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Securing Atlanta's Future Thought Leadership

What ‘The Great Resignation’ Means for Nonprofits Who Can’t Afford ‘The Great Raise’

By David Jernigan, President & CEO, Boys & Girls Clubs of Metro Atlanta 

The pandemic phenomenon known as “The Great Resignation” has set the job market on fire. As voluntary turnover continues to spread across the nation, companies struggle to fill vacancies amid competition and retain understaffed talent amid burnouts. 

According to the U.S. Bureau of Labor Statistics (BLS), 4.5 million Americans quit their jobs in November 2021 with the highest numbers concentrated in the southern region. Some 660,000 employees quit their positions in educational and health services, and an additional 87,000 quit their jobs in state and local education. Our youth-serving organization has certainly felt the impact of “The Big Quit” as well. We currently have 109 vacancies, constituting roughly a quarter of our workforce.

While many for-profit companies and even some non-profits have solved “The Great Resignation” with “The Great Raise,” passing increased labor costs to our consumers is not a viable option for many non-profits, including the Boys & Girls Clubs of Metro Atlanta (BGCMA).

At BGMCA, we pride ourselves in maintaining an affordable after-school program for our families; membership is based on a sliding scale fee structure. For example, a family of three would pay approximately $100 per child for the entire year, and we also offer scholarship opportunities.  Like many non-profit organizations, BGMCA can offer such an affordable option to families because approximately 90% of our $24M budget is funded by the generous support of foundations, corporate partners, individual donors, and various government grants. This means that every time we make an investment in compensation (which makes up nearly two-thirds of our budget), we must also consider how this investment impacts our annual fundraising need and the extent to which we can sustain the fundraising lift, a financial analysis that is significantly different than most for-profit businesses.

Despite this complexity and uncertainty, we know that our dedicated employees deserve to be fairly compensated, so our 2022 budget contemplates an additional $700,000 investment in compensation, including a $1 per hour increase for our part-time employees.  And yet, this significant increase in our annual fundraising lift still only translates to an average hourly rate of $12 per hour for our hardworking hourly employees.  As we see local fast-food restaurants offering $15 per hour and other businesses offering even more competitive compensation packages, we have been challenged to consider other ways that we can remain competitive in this difficult labor market.  

“Investing more in our staff is not just the right thing to do, it is mission critical,” said Veronica Squires, BGCMA Chief Development Officer. “Our secret sauce as an organization is providing our members a safe place to go where caring, trusted adult mentors pour into their lives every day. This is what leads to transformation. Investing in our staff is the most strategic thing we can do to deliver on our mission.”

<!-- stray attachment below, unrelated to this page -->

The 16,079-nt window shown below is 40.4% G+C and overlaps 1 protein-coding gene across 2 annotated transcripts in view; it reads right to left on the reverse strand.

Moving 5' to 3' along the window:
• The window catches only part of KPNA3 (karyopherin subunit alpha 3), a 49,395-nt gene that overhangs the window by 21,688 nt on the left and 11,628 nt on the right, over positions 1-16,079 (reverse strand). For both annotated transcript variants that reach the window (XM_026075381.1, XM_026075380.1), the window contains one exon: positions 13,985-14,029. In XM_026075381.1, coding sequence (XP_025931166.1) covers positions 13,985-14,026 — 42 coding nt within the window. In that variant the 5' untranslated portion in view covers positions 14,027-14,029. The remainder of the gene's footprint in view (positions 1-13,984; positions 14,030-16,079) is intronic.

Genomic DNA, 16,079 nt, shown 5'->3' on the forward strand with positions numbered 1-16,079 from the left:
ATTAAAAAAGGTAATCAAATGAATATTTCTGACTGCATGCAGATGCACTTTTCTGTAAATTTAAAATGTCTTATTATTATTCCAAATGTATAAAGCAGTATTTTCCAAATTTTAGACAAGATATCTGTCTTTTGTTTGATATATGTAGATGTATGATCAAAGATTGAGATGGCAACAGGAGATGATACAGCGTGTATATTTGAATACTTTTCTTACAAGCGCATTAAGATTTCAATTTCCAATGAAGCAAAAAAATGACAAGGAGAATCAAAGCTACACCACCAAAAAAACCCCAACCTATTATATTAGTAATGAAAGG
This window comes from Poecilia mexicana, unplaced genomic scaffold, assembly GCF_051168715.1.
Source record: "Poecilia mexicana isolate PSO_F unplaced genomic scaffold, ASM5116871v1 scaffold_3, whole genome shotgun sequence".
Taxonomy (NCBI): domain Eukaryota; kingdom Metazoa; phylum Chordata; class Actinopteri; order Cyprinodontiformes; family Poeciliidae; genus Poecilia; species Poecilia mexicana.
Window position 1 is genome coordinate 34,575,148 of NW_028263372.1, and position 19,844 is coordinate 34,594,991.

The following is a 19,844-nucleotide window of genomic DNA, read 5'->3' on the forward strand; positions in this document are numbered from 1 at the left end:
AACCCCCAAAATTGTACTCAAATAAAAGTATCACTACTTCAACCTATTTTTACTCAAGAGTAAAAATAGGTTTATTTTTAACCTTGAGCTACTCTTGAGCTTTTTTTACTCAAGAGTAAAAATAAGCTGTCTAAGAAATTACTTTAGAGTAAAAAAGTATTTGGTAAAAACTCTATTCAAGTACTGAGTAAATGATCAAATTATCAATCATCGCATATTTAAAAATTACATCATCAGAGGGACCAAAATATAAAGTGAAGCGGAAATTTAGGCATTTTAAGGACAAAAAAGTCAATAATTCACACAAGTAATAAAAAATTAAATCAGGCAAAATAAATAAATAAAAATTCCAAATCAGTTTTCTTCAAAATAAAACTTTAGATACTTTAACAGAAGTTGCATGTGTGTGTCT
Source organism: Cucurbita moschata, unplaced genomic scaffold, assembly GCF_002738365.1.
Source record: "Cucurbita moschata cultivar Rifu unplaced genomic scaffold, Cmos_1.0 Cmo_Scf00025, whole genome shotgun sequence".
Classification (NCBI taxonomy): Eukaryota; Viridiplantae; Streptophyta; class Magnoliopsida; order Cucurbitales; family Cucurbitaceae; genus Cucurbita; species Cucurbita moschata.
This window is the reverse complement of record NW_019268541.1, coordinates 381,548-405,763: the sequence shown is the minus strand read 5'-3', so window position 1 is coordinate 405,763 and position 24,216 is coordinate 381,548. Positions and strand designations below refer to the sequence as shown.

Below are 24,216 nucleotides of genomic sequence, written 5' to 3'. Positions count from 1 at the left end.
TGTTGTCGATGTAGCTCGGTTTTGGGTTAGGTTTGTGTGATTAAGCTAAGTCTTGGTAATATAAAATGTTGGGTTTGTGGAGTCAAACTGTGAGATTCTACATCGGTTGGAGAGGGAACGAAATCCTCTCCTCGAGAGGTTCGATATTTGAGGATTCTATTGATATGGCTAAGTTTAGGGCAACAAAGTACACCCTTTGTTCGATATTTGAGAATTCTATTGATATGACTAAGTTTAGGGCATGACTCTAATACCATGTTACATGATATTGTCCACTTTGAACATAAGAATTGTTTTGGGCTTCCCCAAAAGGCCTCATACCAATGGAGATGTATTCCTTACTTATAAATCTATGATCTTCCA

Meaningful Interactions, Not Band-Aid Transactions

Our talented and passionate Club staff work during critical non-school hours each day at our 25 Clubs to ignite the unlimited potential of kids and teens by creating safe, inclusive, and engaging environments. Club staff make up roughly 82% of our workforce and are our front-line employees. Full-time Club staff serve as executive directors, program directors, and teen directors. Part-time Club staff serve as youth-development instructors in areas that include art, physical education, and academic support. Club staff are the heartbeat of our organization. Likewise, our Support Center staff serving in administrative and executive roles are equally vital to our sustainability. 

As we spent the past year grappling with the financial implications of compensation investments, we have come to understand that there are many factors beyond compensation that attract and retain our dedicated employees. “Majority of my staff have worked with me four or more years,” said Paulding County Boys & Girls Club Executive Director Raiko Jones, who has been with BGCMA for nearly 21 years. “I asked my staff this question [why do you continue to work for BGCMA] and the overwhelming response was of our Club environment.”

The family-like atmosphere can also be felt in our Support Center. 

“When I interviewed at BGCMA I was immediately drawn to the warmth of our employees,” said Margo Marks, Senior VP of Human Resources, who’s been at BGCMA for 3 years. “I could see their passion in their smiles and their love of the work in their words. When we have in-person training, we allow time for dance parties and games at the end of the day.  This is a place people can make a difference and have a great time doing it!  This is also the only place I interviewed that ended with hugs.”

Our Fall 2021 Employee Pulse Survey affirms these sentiments. Approximately 83% of surveyed employees would recommend BGCMA as a great place to work, 91% are proud of the BGCMA brand, and 94% believe their work serves a good purpose and aligns with BGCMA values and goals.

We also learned that while employees feel that they receive effective communications from their direct supervisors, many also desire to provide more input in organizational decision making. Insight like this is especially vital as we navigate voluntary turnover and work to offer solutions to real issues that may result in resignation.